Here at HPCwire, we aim to keep the HPC community apprised of the most relevant and interesting news items that get tweeted throughout the week. Read more…

By Thomas Ayres

HPE Server Shows Low Latency on STAC-N1 Test

February 22, 2017

The performance of trade and match servers can be a critical differentiator for financial trading houses. Read more…

By John Russell

HPC Financial Update (Feb. 2017)

February 22, 2017

In this recurring feature, we’ll provide you with financial highlights from companies in the HPC industry. Check back in regularly for an updated list with the most pertinent fiscal information. Read more…

By Thomas Ayres

HPE Extreme Performance Solutions

O&G Companies Create Value with High Performance Remote Visualization

Today’s oil and gas (O&G) companies are striving to process datasets that have become not only tremendously large, but extremely complex. And the larger that data becomes, the harder it is to move and analyze it – particularly with a workforce that could be distributed between drilling sites, offshore rigs, and remote offices. Read more…

Rethinking HPC Platforms for ‘Second Gen’ Applications

February 22, 2017

Just what constitutes HPC and how best to support it is a keen topic currently. Read more…

By John Russell

HPC Technique Propels Deep Learning at Scale

February 21, 2017

Researchers from Baidu’s Silicon Valley AI Lab (SVAIL) have adapted a well-known HPC communication technique to boost the speed and scale of their neural network training and now they are sharing their implementation with the larger deep learning community. Read more…

By Tiffany Trader

IDC: Will the Real Exascale Race Please Stand Up?

February 21, 2017

So the exascale race is on. And lots of organizations are in the pack. Government announcements from the US, China, India, Japan, and the EU indicate that they are working hard to make it happen – some sooner, some later. Read more…

By Bob Sorensen, IDC

ExxonMobil, NCSA, Cray Scale Reservoir Simulation to 700,000+ Processors

February 17, 2017

In a scaling breakthrough for oil and gas discovery, ExxonMobil geoscientists report they have harnessed the power of 717,000 processors – the equivalent of 22,000 32-processor computers – to run complex oil and gas reservoir simulation models. Read more…

By Doug Black

Advancing Modular Supercomputing with DEEP and DEEP-ER Architectures

February 24, 2017

Knowing that the jump to exascale will require novel architectural approaches capable of delivering dramatic efficiency and performance gains, researchers around the world are hard at work on next-generation HPC systems. Read more…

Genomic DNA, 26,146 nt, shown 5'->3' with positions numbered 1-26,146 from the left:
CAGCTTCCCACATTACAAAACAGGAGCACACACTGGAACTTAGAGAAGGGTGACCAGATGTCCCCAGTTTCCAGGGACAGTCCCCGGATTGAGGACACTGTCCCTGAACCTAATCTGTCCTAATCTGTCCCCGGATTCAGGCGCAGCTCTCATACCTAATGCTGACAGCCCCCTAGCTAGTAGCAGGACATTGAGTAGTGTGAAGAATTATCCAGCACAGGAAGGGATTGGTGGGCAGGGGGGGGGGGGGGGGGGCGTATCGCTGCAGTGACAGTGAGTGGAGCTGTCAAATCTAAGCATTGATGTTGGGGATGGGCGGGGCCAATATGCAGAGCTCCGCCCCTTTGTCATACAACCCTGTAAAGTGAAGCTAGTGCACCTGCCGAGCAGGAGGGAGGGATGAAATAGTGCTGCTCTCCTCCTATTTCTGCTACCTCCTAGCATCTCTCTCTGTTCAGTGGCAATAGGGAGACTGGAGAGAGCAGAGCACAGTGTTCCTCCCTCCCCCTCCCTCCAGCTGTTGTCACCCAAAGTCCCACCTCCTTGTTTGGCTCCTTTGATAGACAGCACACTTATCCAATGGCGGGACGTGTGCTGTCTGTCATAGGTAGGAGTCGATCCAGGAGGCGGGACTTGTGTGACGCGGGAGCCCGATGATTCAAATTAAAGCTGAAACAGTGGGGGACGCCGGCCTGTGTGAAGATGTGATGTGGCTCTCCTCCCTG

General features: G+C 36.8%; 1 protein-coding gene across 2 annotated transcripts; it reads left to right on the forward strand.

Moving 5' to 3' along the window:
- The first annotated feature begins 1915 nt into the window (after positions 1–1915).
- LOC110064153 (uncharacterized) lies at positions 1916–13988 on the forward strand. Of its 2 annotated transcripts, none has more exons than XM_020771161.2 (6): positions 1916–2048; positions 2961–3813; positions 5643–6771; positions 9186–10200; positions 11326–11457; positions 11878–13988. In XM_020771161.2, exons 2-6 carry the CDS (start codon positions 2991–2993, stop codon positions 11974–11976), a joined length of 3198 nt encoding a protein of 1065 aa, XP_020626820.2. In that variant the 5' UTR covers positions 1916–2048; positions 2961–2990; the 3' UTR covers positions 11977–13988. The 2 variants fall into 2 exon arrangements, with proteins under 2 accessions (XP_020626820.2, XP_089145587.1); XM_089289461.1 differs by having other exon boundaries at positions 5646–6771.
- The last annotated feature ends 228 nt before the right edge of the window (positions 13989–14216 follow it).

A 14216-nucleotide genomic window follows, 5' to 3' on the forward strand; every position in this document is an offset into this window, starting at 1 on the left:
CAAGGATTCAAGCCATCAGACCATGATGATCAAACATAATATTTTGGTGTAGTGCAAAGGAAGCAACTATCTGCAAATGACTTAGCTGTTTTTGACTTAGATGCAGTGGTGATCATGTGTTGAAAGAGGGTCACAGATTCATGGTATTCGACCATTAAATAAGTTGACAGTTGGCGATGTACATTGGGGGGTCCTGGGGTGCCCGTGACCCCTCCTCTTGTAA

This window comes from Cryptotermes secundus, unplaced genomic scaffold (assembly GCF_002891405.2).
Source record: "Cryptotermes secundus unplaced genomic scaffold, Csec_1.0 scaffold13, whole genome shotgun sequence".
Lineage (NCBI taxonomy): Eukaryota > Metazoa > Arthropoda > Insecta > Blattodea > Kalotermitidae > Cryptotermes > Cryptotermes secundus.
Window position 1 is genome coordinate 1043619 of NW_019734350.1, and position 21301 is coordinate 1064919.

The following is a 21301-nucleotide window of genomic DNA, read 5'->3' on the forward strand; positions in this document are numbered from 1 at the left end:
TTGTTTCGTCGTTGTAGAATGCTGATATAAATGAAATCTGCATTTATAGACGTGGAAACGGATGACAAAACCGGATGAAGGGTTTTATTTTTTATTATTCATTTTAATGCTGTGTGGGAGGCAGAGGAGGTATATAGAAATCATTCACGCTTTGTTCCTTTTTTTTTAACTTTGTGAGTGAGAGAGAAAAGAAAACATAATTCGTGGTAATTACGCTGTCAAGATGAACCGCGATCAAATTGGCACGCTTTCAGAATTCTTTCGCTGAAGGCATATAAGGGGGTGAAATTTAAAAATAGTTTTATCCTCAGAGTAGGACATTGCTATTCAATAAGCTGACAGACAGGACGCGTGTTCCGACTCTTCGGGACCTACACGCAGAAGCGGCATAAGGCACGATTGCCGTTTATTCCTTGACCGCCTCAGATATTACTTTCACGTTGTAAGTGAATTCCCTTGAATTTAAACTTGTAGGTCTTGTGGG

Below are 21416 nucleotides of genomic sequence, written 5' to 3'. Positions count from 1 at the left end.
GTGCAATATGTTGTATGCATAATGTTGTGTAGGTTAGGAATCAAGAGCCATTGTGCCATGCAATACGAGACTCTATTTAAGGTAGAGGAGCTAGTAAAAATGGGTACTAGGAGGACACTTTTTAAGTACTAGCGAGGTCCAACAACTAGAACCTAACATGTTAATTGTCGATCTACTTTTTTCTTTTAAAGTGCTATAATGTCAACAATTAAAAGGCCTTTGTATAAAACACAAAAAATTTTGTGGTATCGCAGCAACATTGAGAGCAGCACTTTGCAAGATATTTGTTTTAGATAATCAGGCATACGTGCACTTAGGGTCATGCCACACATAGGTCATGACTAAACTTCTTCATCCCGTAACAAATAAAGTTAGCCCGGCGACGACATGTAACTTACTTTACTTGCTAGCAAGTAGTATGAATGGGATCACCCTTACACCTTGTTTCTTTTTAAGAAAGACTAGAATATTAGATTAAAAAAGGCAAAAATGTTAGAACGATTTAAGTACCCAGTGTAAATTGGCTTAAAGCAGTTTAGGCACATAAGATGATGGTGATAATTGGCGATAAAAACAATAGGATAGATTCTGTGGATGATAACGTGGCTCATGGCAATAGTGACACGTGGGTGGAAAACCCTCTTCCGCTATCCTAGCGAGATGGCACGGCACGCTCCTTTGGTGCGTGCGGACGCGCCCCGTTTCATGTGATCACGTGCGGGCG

By Sean Thielen

HPC Technique Propels Deep Learning at Scale

February 21, 2017

Researchers from Baidu’s Silicon Valley AI Lab (SVAIL) have adapted a well-known HPC communication technique to boost the speed and scale of their neural network training and now they are sharing their implementation with the larger deep learning community. Read more…

By Tiffany Trader

IDC: Will the Real Exascale Race Please Stand Up?

February 21, 2017

So the exascale race is on. And lots of organizations are in the pack. Government announcements from the US, China, India, Japan, and the EU indicate that they are working hard to make it happen – some sooner, some later. Read more…

By Bob Sorensen, IDC

TSUBAME3.0 Points to Future HPE Pascal-NVLink-OPA Server

February 17, 2017

Since our initial coverage of the TSUBAME3.0 supercomputer yesterday, more details have come to light on this innovative project. Of particular interest is a new board design for NVLink-equipped Pascal P100 GPUs that will create another entrant to the space currently occupied by Nvidia's DGX-1 system, IBM's "Minsky" platform and the Supermicro SuperServer (1028GQ-TXR). Read more…

By Tiffany Trader

Tokyo Tech’s TSUBAME3.0 Will Be First HPE-SGI Super

February 16, 2017

In a press event Friday afternoon local time in Japan, Tokyo Institute of Technology (Tokyo Tech) announced its plans for the TSUBAME3.0 supercomputer, which will be Japan’s “fastest AI supercomputer,” Read more…

By Tiffany Trader

Drug Developers Use Google Cloud HPC in the Fight Against ALS

February 16, 2017

Within the haystack of a lethal disease such as ALS (amyotrophic lateral sclerosis / Lou Gehrig’s Disease) there exists, somewhere, the needle that will pierce this therapy-resistant affliction. Read more…

By Doug Black

Azure Edges AWS in Linpack Benchmark Study

February 15, 2017

The “when will clouds be ready for HPC” question has ebbed and flowed for years. Read more…

By John Russell

Is Liquid Cooling Ready to Go Mainstream?

February 13, 2017

Lost in the frenzy of SC16 was a substantial rise in the number of vendors showing server oriented liquid cooling technologies. Three decades ago liquid cooling was pretty much the exclusive realm of the Cray-2 and IBM mainframe class products. That’s changing. We are now seeing an emergence of x86 class server products with exotic plumbing technology ranging from Direct-to-Chip to servers and storage completely immersed in a dielectric fluid. Read more…

By Steve Campbell

For IBM/OpenPOWER: Success in 2017 = (Volume) Sales

January 11, 2017

To a large degree IBM and the OpenPOWER Foundation have done what they said they would – assembling a substantial and growing ecosystem and bringing Power-based products to market, all in about three years. Read more…

By John Russell

US, China Vie for Supercomputing Supremacy

November 14, 2016